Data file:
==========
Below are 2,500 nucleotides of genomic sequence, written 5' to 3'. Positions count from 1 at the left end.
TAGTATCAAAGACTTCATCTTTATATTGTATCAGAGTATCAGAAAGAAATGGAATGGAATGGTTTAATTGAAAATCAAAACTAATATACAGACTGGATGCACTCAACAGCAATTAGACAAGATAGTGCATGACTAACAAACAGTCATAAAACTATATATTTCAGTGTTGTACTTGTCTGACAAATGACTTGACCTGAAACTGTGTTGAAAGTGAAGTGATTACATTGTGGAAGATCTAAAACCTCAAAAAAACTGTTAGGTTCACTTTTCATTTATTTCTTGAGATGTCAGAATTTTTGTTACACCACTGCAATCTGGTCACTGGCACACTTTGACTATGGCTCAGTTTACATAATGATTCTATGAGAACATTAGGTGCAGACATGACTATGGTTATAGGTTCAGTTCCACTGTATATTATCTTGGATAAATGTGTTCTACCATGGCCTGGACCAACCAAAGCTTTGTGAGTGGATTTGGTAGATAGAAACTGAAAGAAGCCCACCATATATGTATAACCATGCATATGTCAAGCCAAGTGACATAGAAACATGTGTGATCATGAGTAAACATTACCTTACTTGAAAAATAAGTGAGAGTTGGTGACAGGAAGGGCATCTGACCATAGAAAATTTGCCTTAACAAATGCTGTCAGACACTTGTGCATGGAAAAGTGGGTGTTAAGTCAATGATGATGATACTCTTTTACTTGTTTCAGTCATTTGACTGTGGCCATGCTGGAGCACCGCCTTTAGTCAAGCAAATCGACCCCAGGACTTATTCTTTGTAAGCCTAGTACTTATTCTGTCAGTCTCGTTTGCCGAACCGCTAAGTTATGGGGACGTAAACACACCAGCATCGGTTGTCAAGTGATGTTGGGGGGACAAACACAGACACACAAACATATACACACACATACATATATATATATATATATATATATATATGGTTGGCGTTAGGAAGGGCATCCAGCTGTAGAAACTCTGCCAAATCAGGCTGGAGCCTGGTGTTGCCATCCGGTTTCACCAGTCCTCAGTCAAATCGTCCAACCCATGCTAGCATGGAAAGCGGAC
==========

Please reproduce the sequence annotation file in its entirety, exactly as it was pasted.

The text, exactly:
Below are 2,500 nucleotides of genomic sequence, written 5' to 3'. Positions count from 1 at the left end.
TAGTATCAAAGACTTCATCTTTATATTGTATCAGAGTATCAGAAAGAAATGGAATGGAATGGTTTAATTGAAAATCAAAACTAATATACAGACTGGATGCACTCAACAGCAATTAGACAAGATAGTGCATGACTAACAAACAGTCATAAAACTATATATTTCAGTGTTGTACTTGTCTGACAAATGACTTGACCTGAAACTGTGTTGAAAGTGAAGTGATTACATTGTGGAAGATCTAAAACCTCAAAAAAACTGTTAGGTTCACTTTTCATTTATTTCTTGAGATGTCAGAATTTTTGTTACACCACTGCAATCTGGTCACTGGCACACTTTGACTATGGCTCAGTTTACATAATGATTCTATGAGAACATTAGGTGCAGACATGACTATGGTTATAGGTTCAGTTCCACTGTATATTATCTTGGATAAATGTGTTCTACCATGGCCTGGACCAACCAAAGCTTTGTGAGTGGATTTGGTAGATAGAAACTGAAAGAAGCCCACCATATATGTATAACCATGCATATGTCAAGCCAAGTGACATAGAAACATGTGTGATCATGAGTAAACATTACCTTACTTGAAAAATAAGTGAGAGTTGGTGACAGGAAGGGCATCTGACCATAGAAAATTTGCCTTAACAAATGCTGTCAGACACTTGTGCATGGAAAAGTGGGTGTTAAGTCAATGATGATGATACTCTTTTACTTGTTTCAGTCATTTGACTGTGGCCATGCTGGAGCACCGCCTTTAGTCAAGCAAATCGACCCCAGGACTTATTCTTTGTAAGCCTAGTACTTATTCTGTCAGTCTCGTTTGCCGAACCGCTAAGTTATGGGGACGTAAACACACCAGCATCGGTTGTCAAGTGATGTTGGGGGGACAAACACAGACACACAAACATATACACACACATACATATATATATATATATATATATATATATGGTTGGCGTTAGGAAGGGCATCCAGCTGTAGAAACTCTGCCAAATCAGGCTGGAGCCTGGTGTTGCCATCCGGTTTCACCAGTCCTCAGTCAAATCGTCCAACCCATGCTAGCATGGAAAGCGGAC